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[arin-ppml] NAT444 rumors (was Re: Looking for an IPv6naysayer...)

On Feb 18, 2011, at 10:14 AM, George Bonser wrote:

>> From: Jeff Wheeler 
>> Sent: Friday, February 18, 2011 8:13 AM
>> To: nanog at nanog.org
>> Subject: Re: [arin-ppml] NAT444 rumors (was Re: Looking for an
>> IPv6naysayer...)
>> I suspect Google, Microsoft, and others have already figured out a
>> beneficial (to everyone) way to monetize this.  If I'm an ISP with
>> working IPv6, and my competitor in a given region is an ISP without
>> IPv6, I'd like to advertise to all the end-users of that ISP whenever
>> they go to a search engine that sells ads.
> One thing they can do, and I would live to see some popular destination
> site do this, is to say something like:
> "we have this really cool new thing we are rolling out but, sorry, it is
> available only via IPv6" or "we will continue supporting all of today's
> features on v4 but all new features will be rolled out on v6 only".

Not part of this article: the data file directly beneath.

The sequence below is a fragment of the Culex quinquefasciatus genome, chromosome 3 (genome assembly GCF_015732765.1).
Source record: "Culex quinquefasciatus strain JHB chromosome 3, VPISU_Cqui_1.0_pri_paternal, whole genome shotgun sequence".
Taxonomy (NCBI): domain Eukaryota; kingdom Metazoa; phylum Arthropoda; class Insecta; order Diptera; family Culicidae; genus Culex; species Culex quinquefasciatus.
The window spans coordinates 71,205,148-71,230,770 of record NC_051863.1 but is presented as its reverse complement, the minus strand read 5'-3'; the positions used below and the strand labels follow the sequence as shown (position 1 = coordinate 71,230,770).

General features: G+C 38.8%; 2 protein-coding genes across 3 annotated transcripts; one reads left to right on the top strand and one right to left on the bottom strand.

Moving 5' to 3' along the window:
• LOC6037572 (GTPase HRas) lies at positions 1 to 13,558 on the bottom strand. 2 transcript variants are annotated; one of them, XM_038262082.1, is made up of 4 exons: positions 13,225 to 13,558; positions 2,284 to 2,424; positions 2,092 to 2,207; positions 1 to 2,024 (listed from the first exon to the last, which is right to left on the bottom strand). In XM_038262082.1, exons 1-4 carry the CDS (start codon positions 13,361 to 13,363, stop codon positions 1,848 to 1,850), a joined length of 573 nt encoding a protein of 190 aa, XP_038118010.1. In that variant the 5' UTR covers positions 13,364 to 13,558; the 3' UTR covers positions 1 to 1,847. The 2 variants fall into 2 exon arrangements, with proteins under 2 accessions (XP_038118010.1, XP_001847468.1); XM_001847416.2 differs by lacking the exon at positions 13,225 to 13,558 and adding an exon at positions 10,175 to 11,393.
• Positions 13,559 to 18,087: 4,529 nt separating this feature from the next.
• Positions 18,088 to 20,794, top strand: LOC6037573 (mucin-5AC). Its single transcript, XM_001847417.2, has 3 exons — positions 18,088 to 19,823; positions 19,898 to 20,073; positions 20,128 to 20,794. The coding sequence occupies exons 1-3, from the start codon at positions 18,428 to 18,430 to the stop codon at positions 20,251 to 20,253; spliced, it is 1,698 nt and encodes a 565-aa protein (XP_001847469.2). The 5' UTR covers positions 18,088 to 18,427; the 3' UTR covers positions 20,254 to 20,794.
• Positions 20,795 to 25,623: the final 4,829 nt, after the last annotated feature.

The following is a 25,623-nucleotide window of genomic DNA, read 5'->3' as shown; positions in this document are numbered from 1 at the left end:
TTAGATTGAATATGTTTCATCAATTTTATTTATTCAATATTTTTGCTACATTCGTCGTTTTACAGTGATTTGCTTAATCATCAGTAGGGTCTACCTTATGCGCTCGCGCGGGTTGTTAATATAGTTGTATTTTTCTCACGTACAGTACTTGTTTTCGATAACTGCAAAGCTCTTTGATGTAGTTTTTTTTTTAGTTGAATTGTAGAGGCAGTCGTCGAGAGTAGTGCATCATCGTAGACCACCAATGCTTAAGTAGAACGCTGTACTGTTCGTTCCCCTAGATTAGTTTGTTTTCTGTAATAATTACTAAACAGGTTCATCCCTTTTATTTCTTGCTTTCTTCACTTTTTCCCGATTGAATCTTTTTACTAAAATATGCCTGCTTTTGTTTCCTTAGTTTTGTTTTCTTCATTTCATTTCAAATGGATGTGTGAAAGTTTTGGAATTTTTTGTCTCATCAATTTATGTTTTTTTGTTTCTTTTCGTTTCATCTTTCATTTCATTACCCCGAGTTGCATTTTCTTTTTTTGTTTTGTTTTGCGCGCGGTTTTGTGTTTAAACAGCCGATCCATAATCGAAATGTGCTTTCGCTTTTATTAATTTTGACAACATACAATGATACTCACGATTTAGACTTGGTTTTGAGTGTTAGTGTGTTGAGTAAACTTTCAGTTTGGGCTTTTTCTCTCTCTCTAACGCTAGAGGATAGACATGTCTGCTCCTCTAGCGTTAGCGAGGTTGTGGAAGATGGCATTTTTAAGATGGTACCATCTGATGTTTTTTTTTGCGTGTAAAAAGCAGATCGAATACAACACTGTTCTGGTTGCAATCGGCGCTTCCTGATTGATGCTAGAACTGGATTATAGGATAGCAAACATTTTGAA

> That would result in eyeballs demanding access to that content and
> nothing drives innovation like customer demand does.

Eyeball demand on ISPs will _NOT_ be the lagging problem in IPv6

The consumer side laggage will be CPE and Consumer Eelectronics.

Consumer ISPs are going to be the first ones forced to put subscribers
on IPv6 whether they're ready or not because:

	+	Residential Internet Services is the single largest address consumer
	+	They pay less for their services than any other class of user
	+	In many cases they have few or no choices in provider selection
	+	They provide the narrowest margins

These factors mean that providers that are strictly residential will run
out of addresses faster than other providers. Providers which are in
multiple lines of business, including residential are likely to start
harvesting residential addresses for higher-paying services.

The question is whether content providers will recognize and prepare
for this reality before it arrives, or, react to it afterwards.